New Line Cinema
I hate basketball. Not the fabulous professional men floating through air stuff, but the real game, the one where I have to put my own hands on a ball. The last time I tried to dribble I was almost felled by an awful flashback to seventh grade where all students in my junior high were required to play inter-mural basketball each winter. As the shortest kid in my grade, bookish, and singularly uncoordinated with bouncing balls, I would rather have suffered the torments of firey hell than be out on the boards for even a quarter, but suffer I did, losing every game.
My miserable personal experiences with the sport did not, however, diminish my enthusiasm for Love and Basketball, a lovely falling-in-love-with-the-boy-next-door movie, energized by a great dose of Title IX. Monica (Sanaa Lathan) and Quincy (Omar Epps) meet at age 11, when she moves next door in a black upper middle class neighborhood in L.A. Monica's aspiration is to be the first woman player in the NBA; Quincy's aspiration is to follow in his father's footsteps and also play in the NBA.
Even at age 11, they've both got game, and their ferocious love of the sport brings the two young people together, as friends and enemies. Through high school, college, and beyond, we follow both their relationship and their basketball careers, as he heads for the NBA and she cannot.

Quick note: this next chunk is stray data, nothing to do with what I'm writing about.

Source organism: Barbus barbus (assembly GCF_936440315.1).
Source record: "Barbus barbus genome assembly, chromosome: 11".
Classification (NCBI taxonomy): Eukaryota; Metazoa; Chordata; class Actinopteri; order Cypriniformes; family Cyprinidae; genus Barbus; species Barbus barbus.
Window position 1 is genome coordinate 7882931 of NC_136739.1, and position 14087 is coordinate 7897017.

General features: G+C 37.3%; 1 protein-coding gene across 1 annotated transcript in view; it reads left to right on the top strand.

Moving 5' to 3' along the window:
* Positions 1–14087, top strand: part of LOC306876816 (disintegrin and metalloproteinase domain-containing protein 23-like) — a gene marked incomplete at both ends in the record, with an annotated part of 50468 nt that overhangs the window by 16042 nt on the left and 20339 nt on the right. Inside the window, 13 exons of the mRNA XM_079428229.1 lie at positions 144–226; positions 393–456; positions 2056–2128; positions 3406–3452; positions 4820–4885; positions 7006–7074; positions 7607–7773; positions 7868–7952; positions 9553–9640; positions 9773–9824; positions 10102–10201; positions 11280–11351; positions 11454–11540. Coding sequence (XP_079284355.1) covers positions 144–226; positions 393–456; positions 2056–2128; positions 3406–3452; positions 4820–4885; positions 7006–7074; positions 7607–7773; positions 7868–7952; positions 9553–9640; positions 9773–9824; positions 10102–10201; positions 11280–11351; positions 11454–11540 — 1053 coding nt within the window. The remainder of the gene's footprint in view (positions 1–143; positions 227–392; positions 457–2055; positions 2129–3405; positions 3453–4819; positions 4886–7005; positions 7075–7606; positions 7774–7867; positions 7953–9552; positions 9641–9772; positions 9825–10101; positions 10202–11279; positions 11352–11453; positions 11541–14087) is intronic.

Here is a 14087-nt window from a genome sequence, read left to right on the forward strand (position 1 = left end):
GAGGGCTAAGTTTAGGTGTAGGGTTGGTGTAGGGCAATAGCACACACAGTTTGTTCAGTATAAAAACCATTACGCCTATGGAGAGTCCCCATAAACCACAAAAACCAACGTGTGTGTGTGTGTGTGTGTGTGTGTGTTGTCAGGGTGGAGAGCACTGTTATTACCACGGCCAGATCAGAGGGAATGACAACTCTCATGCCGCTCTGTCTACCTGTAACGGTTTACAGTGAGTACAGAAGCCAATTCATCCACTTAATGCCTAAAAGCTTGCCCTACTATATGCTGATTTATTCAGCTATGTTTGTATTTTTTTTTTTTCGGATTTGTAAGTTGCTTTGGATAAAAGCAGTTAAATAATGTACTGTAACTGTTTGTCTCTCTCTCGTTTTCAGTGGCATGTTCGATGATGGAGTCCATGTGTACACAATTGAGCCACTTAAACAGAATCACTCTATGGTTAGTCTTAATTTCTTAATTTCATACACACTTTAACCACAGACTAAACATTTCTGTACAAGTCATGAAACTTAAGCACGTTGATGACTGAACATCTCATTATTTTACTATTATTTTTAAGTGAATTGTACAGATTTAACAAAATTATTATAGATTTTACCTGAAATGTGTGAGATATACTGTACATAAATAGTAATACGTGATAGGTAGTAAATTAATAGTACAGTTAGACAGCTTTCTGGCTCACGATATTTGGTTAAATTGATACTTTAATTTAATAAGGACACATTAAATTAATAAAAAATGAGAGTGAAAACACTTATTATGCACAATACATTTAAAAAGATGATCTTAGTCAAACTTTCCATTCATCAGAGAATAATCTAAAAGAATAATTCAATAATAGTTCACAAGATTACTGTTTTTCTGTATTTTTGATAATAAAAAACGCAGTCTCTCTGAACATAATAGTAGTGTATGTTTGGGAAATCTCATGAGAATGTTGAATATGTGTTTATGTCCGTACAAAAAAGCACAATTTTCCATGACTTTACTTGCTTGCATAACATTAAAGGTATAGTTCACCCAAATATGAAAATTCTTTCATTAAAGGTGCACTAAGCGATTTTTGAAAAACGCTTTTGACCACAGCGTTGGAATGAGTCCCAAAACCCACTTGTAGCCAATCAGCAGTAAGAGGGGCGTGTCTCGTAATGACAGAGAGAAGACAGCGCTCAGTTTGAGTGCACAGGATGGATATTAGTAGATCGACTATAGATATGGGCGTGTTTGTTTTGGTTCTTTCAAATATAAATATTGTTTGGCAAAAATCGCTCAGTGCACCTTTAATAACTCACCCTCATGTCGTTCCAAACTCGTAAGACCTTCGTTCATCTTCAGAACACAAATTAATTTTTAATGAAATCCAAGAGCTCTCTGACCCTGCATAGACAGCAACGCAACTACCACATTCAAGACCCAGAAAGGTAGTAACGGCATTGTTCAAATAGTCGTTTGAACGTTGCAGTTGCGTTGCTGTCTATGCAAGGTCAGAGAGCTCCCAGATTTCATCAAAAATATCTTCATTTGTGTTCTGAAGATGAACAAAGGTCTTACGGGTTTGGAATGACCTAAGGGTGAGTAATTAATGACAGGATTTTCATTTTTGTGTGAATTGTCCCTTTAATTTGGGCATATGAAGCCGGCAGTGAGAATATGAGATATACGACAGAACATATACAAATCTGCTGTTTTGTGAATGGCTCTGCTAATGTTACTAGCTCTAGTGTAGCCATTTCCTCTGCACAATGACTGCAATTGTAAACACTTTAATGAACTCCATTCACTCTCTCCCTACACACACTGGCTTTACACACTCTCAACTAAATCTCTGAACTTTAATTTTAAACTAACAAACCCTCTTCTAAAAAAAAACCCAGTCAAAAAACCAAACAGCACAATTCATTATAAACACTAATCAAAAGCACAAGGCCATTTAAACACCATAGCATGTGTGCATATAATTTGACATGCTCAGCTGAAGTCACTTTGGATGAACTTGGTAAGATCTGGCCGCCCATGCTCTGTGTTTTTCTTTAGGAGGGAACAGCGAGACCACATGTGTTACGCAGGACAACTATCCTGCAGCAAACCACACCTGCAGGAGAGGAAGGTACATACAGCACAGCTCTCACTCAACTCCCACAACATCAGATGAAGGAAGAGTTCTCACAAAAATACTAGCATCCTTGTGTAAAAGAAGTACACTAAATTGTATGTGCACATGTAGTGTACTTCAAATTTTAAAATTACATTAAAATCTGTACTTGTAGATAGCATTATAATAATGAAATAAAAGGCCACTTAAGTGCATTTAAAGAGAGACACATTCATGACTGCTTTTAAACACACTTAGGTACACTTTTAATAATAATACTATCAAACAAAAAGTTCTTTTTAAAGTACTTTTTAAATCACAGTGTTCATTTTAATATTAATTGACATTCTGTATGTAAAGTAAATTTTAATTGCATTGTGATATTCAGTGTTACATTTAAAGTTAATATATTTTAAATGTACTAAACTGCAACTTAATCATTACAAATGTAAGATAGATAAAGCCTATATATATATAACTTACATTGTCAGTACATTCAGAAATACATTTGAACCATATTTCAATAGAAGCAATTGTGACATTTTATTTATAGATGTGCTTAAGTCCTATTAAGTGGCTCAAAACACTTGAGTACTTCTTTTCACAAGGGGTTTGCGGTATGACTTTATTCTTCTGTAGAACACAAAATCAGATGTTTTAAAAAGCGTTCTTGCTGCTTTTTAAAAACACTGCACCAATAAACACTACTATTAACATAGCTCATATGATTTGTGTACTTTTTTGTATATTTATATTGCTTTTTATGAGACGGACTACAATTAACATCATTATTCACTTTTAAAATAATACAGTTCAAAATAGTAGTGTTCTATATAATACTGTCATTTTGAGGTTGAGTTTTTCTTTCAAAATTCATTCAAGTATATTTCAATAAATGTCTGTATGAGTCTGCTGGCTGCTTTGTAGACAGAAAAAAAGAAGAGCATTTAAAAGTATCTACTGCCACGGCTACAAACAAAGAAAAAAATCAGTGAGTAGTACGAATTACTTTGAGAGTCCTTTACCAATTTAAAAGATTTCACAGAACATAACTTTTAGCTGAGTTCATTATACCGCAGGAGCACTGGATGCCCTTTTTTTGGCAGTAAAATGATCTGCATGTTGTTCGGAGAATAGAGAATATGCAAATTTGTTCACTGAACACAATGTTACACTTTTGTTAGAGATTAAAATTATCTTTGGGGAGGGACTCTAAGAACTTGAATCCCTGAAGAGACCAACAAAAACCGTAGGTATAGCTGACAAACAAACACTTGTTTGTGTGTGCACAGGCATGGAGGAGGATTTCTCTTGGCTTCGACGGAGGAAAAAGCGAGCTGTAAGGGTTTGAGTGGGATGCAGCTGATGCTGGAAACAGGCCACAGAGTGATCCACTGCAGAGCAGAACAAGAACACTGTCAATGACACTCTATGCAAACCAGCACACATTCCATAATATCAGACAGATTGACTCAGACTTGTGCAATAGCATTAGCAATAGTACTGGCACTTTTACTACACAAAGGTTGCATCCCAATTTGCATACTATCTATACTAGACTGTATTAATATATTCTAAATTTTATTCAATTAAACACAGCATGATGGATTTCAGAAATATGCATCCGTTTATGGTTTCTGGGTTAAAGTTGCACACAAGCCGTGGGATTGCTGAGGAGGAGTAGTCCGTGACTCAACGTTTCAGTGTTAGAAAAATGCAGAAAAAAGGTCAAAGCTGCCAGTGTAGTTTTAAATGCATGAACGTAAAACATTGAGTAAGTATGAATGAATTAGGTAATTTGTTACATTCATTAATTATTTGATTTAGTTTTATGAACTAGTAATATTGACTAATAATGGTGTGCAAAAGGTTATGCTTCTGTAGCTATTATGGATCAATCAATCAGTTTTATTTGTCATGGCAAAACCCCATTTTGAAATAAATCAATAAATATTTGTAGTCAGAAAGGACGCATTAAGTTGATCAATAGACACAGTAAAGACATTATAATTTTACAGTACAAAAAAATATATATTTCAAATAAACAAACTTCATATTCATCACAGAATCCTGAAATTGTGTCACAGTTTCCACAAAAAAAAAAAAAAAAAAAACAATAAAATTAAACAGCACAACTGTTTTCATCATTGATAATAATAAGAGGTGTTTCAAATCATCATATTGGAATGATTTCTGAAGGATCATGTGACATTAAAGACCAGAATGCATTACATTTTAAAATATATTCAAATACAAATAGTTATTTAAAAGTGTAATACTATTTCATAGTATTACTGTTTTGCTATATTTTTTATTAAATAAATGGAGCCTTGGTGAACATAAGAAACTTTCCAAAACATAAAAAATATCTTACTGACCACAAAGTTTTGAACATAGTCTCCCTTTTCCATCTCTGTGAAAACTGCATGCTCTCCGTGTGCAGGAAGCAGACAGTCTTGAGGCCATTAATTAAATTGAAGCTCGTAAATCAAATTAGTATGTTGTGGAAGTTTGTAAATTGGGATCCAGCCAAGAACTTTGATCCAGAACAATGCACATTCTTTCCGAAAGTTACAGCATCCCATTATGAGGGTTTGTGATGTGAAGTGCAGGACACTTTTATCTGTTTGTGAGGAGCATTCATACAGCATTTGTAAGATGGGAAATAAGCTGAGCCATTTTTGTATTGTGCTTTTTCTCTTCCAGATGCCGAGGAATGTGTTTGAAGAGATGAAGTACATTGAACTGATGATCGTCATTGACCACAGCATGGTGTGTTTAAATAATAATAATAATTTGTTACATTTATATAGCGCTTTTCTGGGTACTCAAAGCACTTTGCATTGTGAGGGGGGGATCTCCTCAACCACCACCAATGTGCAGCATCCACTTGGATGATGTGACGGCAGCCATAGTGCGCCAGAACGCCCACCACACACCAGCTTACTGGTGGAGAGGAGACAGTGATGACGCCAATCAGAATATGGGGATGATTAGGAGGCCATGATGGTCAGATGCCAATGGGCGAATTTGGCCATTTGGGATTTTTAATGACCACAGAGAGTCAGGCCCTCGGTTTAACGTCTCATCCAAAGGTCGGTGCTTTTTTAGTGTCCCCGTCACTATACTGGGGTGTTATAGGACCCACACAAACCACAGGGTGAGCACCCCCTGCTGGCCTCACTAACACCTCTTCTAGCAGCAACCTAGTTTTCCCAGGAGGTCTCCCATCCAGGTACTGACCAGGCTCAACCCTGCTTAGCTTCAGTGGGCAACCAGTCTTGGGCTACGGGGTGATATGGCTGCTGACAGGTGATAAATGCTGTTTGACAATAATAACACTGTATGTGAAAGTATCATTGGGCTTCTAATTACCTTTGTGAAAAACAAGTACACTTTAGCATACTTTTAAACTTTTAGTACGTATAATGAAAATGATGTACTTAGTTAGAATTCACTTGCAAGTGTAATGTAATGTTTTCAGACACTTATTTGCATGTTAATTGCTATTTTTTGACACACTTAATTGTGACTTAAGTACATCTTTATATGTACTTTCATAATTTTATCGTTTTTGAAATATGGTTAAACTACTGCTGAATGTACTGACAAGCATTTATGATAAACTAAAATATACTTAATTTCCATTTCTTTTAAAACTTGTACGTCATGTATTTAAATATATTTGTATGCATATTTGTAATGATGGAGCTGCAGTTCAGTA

First time writer/director Gina Prince-Bythwood has created a delightful film, that mixes young love with good old fashioned sports rivalry. Sanaa Lathan's Monica is tough and driven and far from perfect, but her obvious passion for basketball, and her attraction to Quincy are very compelling.
There were numerous small moments in the film that were absolute treasures, not least of which was the first really erotic scene I can remember in a Hollywood film where the teenage participants use a condom. Prince-Bythwood should be nominated for an Oscar for that scene alone.
If you're not afraid of some explicitly sexual situations, I'd definitely recommend taking your daughter, or your son, to this one. It is a wonderful love story, but also a great view of the complex relationships between men and women who want the same thing. Just the visions of strong, athletic women sweating it out on the basketball court is worth the price of admission. And even if, like me, you wouldn't be caught dead dribbling a basketball, any woman who has tried to make her way both competing against and loving men will recognize herself again and again in this well-paced, -written and -acted love story.